The next day, Dave Jewell and I were off to mark a nice flat 8km run that went along a river and then check the markings on the “adventure run” that the teams would do on Day 2 – a short 4km run with an estimated time of 1hour 40 mins. In the middle of this, the teams would do what was the most incredible looking abseil of 100m. The river run was nice and flat as promised and my body was thankful for that but the “adventure run” – OH BOY!!! We start up the hill and were able to run about ½ mile at the most when we we reduced to a walk/scramble up the hill. The trail was there but it was the steepest thing that I had ever climbed up and this continued on for 50mins. We went past the abseil and then headed back down. I was very glad to hit the bottom – my quads were in worse shape than they had been from any Ironman!!!

    While I was chasing Dave up the mountain, Roch was having his own fun kayaking down the river and also checking the lines etc for the canyon section that the teams would encounter on Day 3. The teams had to go through a canyon which consisted of crossing the river a couple of times and also completing an incredible abseil. Roch was psyched as he was able to do the abseil and check out the rest of the canyon run. It was clearly one of the most beautiful sections of the course.

    Huddle’s duties for the race were slightly different he was what they called a “camera athlete”. Basically he followed the teams through the entire race and videoed them. He had a neat little camera attached to his helmet and also did some shooting with a hand held video camera as well. This sound like a cool job right? In essence, Huddle had to do almost the entire course himself without any team support whatsoever. I did not envy his position whatsoever, he was definitely the hardest working of us all.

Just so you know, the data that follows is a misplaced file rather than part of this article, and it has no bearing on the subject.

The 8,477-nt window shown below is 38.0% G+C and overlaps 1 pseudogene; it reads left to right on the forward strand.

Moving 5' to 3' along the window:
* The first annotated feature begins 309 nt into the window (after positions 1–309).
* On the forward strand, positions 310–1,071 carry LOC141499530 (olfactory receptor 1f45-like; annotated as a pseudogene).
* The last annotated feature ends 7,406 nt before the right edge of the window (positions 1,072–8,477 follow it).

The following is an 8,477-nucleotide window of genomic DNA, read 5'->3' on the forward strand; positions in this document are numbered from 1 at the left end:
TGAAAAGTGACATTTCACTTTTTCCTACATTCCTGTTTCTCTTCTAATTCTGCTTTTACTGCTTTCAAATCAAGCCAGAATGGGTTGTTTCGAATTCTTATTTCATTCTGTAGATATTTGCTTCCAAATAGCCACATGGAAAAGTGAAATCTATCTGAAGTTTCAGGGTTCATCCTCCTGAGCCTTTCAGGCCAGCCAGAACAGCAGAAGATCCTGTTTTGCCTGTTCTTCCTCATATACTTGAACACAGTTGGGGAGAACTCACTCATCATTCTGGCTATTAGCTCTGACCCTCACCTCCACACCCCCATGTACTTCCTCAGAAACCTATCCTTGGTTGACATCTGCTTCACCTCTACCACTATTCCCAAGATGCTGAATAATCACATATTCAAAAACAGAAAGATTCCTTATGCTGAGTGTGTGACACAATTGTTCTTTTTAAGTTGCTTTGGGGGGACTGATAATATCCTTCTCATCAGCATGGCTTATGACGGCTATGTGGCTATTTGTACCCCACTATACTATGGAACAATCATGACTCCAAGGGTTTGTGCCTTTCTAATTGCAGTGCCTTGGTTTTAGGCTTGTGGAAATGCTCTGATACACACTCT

Well the teams arrived into town and the next day the race began. OF course there has to be at least one bad day of weather and the first day was rainy and cold. The teams would have to deal with cold, muddy conditions making the mountain biking extremely difficult. Most of the bikes got so caked with mud that the teams had to carry the bikes for some long stretches – this is not easy considering the course and that the bikes ended up weighing about 50 lbs with all of the mud. After the first day however, the weather changed for the good and the remaining 3 days were picture perfect.

    As for the teams, Team Nokia from Finland was the defending champion and considered the team to beat. This didn’t seem to matter to the Team Down Under (which consisted of an Aussie, a Kiwi’s and two American’s including female Danelle Ballengee) they gave the Fins a supreme whooping. From the first day, Team Down Under gained a substantial lead and kept increasing their lead throughout the 4 days. It was very impressive as an outsider to see how hard these teams are working each day to put together a winning performance over 4 days – there is no lollygagging!!!

    The MSOQ event was a huge success and a great fun to be a part of but I don’t think you will be seeing me on a team any time soon – I’ll stick to triathlons!!!

    Heather